For a time the archidiaconate was hereditary in the Pakalomattam family, who claimed a connection with Thomas the Apostle. In the broader Church of the East, each bishop was attended by an archdeacon, but in India, there was only ever one archdeacon, even when the province had several bishops serving it.

The blame for the destruction of the Nestorian communities east of Iraq has often been thrown upon the Turco-Mongol leader Timur, whose campaigns during the 1390s spread havoc in Persia and Central Asia. But in many parts of Central Asia Christianity had died out decades before Timur’s campaigns. The evidence from Central Asia, including a large number of dated graves, indicates that the crisis for the Church of the East occurred in the 1340s rather than the 1390s.

In China, the last references to Nestorian and Latin Christians date from the 1350s. It is likely that all foreign Christians were expelled from China soon after the revolution of 1368, which replaced the Mongol Yuan dynasty with the xenophobic Ming.

India was cut off from the Church’s new heartland in northern Mesopotamia. Nestorian Christianity was now mainly confined to the triangle formed by Mosul and Lakes Van and Urmia. There were small Nestorian communities further west, notably in Jerusalem and Cyprus, but the Malabar Christians of India represented the only significant survival of the once-thriving exterior provinces of the Church of the East.

By the late fifteenth century India had had no metropolitan for several generations, and the authority traditionally associated with him had been vested in the Archdeacon.

In 1491 the Archdeacon sent envoys to the Patriarch of the Church of the East, as well as to the Oriental Orthodox Coptic Pope of Alexandria and the Syriac Oriental Orthodox Patriarch of Antioch, requesting a new bishop for India.

The Patriarch of the Church of the East Shemʿon IV Basidi responded by consecrating two bishops and dispatching them to India. These bishops helped to reestablish fraternal ties with the patriarchate, but the years of separation had changed the structure of the Indian church. The Archdeacon was firmly established as the real power in the Malankara community.

When the Portuguese arrived in 1498, the Thomas Christians were in a difficult position. Though prosperous owing to their large stake in the spice trade and protected by a formidable militia, the small community had come under pressure from the forces of the powerful rajas of Calicut, Cochin and various smaller kingdoms. When the Vasco da Gama arrived on the Malabar coast, the leaders of the St Thomas community proffered a formal alliance to their fellow Christians. The Portuguese, keen to implant themselves in the spice trade and to expand Latin Christianity, jumped at the opportunity.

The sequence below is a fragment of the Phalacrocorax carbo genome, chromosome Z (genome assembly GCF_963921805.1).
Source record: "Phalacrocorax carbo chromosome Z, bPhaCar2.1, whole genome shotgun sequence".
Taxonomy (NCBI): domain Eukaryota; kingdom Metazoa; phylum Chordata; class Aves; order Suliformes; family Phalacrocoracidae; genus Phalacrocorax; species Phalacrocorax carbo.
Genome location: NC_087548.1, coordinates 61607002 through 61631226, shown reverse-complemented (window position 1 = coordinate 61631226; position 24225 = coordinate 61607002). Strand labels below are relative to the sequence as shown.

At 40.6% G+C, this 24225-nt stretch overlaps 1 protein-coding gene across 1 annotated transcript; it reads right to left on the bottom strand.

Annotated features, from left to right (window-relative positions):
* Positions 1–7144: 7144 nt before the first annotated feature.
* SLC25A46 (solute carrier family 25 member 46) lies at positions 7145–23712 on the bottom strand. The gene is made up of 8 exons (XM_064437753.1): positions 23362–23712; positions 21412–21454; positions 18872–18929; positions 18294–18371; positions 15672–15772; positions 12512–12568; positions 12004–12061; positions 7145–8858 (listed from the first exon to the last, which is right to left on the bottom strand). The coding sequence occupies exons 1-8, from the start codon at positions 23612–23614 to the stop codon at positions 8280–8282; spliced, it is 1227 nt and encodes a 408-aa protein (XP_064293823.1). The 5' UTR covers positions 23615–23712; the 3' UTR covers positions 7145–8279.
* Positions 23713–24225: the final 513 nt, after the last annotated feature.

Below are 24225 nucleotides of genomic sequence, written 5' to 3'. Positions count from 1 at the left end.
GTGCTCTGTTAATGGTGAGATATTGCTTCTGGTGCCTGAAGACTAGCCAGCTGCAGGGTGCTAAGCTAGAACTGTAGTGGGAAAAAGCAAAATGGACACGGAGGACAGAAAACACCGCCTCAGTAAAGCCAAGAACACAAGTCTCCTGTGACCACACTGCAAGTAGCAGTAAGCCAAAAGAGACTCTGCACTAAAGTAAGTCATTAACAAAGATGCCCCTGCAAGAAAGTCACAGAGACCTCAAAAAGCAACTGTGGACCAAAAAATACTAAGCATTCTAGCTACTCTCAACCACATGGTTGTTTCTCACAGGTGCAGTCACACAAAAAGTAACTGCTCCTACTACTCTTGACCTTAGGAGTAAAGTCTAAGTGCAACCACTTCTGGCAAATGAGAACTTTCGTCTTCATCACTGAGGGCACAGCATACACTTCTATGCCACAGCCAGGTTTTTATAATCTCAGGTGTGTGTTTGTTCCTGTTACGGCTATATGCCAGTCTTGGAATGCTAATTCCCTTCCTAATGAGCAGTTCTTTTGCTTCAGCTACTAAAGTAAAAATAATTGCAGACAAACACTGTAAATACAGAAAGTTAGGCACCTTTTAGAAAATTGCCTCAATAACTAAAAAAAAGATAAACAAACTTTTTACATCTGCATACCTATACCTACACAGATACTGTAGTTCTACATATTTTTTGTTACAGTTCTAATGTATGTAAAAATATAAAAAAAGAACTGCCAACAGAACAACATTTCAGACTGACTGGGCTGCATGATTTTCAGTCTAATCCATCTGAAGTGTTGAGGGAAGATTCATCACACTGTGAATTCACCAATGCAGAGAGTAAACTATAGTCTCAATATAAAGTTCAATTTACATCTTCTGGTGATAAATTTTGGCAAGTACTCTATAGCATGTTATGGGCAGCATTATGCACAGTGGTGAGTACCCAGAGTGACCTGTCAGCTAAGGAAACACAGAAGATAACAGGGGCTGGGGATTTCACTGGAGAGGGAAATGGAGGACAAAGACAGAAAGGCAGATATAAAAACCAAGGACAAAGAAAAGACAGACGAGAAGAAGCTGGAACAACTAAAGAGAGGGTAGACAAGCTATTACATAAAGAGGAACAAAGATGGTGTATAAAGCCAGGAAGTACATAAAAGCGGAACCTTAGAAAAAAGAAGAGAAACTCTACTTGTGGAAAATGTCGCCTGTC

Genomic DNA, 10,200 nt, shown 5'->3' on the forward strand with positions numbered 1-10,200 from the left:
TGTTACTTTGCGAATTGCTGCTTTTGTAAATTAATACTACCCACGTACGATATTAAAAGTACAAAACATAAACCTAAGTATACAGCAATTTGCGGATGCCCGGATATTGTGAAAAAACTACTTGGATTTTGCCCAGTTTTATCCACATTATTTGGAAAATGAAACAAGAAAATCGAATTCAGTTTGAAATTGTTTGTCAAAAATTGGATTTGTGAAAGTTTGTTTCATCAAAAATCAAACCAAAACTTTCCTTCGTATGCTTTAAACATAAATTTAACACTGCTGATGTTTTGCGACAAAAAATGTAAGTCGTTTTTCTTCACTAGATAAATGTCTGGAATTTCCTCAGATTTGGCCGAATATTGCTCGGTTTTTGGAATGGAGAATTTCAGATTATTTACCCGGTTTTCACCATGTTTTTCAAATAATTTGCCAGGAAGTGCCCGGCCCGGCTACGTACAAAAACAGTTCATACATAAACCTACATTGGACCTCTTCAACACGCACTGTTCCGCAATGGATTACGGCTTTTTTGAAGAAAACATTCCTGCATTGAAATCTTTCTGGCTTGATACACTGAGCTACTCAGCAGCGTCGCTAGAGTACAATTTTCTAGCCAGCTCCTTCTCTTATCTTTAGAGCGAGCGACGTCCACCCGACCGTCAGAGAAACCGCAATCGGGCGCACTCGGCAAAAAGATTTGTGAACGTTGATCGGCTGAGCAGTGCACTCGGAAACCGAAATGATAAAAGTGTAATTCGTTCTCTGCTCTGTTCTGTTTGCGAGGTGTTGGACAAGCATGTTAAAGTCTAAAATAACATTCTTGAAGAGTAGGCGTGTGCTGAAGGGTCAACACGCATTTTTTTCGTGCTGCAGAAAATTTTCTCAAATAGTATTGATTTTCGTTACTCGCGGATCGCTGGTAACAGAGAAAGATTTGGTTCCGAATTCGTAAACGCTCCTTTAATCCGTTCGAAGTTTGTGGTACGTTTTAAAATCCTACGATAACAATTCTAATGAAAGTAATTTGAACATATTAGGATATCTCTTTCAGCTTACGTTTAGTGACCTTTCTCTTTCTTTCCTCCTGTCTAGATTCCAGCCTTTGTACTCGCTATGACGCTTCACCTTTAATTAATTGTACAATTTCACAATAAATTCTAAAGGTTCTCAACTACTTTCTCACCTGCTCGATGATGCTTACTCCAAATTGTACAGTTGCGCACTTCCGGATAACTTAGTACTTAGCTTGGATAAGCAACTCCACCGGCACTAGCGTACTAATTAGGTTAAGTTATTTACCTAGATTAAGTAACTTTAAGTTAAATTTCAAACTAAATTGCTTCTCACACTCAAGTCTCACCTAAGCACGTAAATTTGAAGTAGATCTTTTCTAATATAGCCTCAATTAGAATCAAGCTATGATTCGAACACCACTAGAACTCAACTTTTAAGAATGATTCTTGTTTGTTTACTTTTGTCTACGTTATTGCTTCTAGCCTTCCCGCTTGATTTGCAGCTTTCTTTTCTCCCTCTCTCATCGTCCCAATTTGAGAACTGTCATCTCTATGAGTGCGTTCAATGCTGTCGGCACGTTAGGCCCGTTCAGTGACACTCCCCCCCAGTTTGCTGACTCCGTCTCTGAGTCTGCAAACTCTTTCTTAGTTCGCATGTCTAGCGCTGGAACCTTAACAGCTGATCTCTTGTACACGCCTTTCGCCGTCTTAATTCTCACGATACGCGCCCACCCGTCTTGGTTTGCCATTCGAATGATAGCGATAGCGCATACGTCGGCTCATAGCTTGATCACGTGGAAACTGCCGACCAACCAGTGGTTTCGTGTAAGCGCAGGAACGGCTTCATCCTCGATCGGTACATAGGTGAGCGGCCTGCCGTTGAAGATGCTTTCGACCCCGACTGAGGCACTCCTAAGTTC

Facilitating the objective, the Padroado Real: the treaties and decrees in which the Pope conferred authority in ecclesiastical matters on the Portuguese secular authorities in territories they conquered. The Portuguese organised themselves in Goa, established a church hierarchy, and set themselves to bringing the native Christians into conformity with Latin church customs and subjecting them to the authority of the Archbishop of Goa.

After the death of Metropolitan Mar Jacob in 1552, the Portuguese became more aggressive in their efforts to subjugate the Thomas Christians. Protests on the part of the natives were frustrated by events in the Church of the East’s Mesopotamian heartland, which left them devoid of consistent leadership. In 1552, a schism there resulted in there being two rival patriarchates, one of which entered into communion with the Catholic Church (was that the Chaldean Catholic Church?) and the other of which remained independent. At different times both patriarchs sent bishops to India, but the Portuguese were able to outmanœuvre the newcomers or convert them to Latin rite Catholicism outright. In 1575 the Padroado declared that neither patriarch could appoint prelates to the community without Portuguese consent, thereby cutting the Thomas Christians off from their own hierarchy.

In 1599 the last Metropolitan, Abraham, died. The Archbishop of Goa, Aleixo de Menezes, secured the submission of the young Archdeacon George, the highest remaining representative of the native church hierarchy. Menezes convened the Synod of Diamper, which instituted a number of structural and liturgical reforms to the Indian church. The parishes were brought directly under the Archbishop’s authority, certain “superstitious” customs were anathematised, and the indigenous liturgy, the East Syrian Malabar rite, was purged of elements unacceptable by the Latin standards. Though the Thomas Christians were now formally part of the Catholic Church, the conduct of the Portuguese over the next decades fuelled resentment in parts of the community, ultimately leading to open resistance.

Matters came to a head in 1641 with the appointments of Francis Garcia as Archbishop of Kodungalloor (pro-Portuguese) and of Archdeacon Thomas, the nephew and successor of Archdeacon George. In 1652, the situation was further complicated by the arrival in India of a mysterious figure named Ahatallah.